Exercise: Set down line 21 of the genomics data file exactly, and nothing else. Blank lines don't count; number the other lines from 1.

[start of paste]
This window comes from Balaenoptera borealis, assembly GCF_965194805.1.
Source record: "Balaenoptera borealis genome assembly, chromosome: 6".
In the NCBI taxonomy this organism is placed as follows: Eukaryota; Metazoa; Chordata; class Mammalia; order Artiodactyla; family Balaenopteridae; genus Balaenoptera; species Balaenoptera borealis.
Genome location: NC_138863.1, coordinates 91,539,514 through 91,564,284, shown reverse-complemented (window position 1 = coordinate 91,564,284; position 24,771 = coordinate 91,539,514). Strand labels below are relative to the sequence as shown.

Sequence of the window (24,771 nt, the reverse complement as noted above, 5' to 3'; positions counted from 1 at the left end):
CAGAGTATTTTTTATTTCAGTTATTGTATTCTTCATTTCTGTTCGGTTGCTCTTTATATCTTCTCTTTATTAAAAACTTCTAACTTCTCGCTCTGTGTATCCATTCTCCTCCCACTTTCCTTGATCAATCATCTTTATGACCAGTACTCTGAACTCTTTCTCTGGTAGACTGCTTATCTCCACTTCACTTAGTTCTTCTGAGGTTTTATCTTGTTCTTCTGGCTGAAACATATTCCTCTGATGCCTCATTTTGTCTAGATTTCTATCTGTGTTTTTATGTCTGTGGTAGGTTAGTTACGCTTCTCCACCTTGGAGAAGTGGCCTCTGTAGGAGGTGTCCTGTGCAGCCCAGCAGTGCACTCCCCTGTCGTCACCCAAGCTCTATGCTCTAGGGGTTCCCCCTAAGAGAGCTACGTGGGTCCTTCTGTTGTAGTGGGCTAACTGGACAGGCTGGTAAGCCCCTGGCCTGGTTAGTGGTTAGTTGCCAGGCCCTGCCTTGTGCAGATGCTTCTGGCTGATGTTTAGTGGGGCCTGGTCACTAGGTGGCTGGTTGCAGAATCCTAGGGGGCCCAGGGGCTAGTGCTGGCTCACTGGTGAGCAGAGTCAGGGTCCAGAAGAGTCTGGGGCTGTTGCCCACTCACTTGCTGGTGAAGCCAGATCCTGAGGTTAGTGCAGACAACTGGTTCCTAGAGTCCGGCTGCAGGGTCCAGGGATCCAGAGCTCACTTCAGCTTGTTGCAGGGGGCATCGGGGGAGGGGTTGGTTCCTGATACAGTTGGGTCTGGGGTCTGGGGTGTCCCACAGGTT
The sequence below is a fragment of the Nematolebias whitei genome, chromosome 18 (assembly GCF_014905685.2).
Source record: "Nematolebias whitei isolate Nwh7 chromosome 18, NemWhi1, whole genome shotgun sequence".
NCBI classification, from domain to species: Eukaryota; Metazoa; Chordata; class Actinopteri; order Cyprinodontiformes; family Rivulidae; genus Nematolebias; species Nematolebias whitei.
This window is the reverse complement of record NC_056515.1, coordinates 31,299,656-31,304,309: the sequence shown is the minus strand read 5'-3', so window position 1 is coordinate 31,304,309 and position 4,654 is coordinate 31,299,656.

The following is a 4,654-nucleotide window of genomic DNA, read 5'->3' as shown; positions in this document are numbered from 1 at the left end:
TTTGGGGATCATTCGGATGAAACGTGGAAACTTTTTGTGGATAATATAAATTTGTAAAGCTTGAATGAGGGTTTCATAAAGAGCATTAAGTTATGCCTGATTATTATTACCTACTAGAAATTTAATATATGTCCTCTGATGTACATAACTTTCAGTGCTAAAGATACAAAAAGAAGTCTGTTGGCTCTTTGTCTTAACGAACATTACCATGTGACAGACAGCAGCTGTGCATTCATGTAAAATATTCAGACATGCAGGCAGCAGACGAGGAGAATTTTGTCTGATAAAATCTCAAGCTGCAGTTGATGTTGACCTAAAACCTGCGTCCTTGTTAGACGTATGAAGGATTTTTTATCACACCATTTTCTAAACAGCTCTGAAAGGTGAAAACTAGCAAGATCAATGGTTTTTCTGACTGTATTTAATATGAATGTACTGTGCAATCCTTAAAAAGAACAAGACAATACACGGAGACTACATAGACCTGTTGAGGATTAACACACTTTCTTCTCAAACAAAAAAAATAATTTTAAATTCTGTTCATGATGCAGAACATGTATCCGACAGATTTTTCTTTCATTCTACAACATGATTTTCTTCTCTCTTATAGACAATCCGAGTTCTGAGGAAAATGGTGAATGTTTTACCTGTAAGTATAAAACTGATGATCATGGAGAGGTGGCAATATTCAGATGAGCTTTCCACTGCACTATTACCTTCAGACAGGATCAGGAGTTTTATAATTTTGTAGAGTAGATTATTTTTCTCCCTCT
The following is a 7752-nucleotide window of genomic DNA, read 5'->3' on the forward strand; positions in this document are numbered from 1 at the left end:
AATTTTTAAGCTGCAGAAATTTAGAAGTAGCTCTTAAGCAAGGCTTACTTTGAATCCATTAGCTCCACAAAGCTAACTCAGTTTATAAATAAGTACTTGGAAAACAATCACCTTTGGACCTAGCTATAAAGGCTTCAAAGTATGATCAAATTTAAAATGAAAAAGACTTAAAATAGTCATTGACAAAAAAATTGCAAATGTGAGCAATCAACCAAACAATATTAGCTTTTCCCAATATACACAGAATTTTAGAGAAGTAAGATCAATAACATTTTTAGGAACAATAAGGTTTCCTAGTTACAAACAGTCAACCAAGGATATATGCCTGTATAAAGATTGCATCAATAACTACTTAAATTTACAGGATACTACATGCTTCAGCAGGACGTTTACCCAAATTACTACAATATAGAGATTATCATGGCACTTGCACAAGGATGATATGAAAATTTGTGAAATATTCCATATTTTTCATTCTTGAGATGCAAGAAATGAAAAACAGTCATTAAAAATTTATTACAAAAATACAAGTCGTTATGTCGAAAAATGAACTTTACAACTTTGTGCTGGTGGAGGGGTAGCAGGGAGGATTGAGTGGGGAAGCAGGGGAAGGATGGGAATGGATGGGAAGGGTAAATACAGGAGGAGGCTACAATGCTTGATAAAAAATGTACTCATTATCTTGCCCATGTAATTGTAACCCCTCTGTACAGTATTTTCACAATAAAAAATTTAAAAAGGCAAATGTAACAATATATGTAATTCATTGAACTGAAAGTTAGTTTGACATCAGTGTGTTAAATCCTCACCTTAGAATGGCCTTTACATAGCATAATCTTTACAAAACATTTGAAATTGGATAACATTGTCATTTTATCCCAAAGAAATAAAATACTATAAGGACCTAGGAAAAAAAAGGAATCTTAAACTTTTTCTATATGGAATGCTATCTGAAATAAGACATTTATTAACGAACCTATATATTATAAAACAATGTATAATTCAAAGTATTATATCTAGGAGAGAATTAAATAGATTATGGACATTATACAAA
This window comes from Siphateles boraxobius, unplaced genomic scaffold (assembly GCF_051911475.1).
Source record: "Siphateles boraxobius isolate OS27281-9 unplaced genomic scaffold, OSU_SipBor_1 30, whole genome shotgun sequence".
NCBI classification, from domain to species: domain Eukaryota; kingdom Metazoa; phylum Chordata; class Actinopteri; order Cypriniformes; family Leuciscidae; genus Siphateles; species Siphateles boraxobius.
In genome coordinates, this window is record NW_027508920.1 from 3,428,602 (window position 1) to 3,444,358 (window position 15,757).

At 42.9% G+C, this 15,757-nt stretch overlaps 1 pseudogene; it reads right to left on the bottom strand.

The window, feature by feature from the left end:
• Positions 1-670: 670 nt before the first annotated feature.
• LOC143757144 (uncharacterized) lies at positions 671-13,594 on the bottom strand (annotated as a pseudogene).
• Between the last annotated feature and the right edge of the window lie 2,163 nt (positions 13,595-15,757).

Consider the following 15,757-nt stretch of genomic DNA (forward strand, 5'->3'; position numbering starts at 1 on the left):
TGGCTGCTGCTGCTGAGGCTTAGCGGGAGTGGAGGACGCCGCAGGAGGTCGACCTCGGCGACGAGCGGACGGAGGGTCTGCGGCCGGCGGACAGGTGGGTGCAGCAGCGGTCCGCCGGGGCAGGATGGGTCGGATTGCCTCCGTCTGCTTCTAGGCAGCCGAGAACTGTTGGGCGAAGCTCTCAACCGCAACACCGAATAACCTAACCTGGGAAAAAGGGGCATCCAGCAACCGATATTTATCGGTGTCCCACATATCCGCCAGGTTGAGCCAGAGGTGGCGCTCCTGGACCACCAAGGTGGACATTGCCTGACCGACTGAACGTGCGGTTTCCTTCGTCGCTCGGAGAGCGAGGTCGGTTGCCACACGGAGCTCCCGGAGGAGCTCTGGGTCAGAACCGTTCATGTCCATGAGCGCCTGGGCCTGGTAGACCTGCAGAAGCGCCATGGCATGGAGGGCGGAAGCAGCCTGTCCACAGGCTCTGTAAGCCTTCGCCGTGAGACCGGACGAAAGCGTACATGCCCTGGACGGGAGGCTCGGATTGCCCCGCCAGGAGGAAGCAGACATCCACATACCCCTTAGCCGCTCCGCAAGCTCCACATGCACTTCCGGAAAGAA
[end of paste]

• Positions 1-670: 670 nt before the first annotated feature.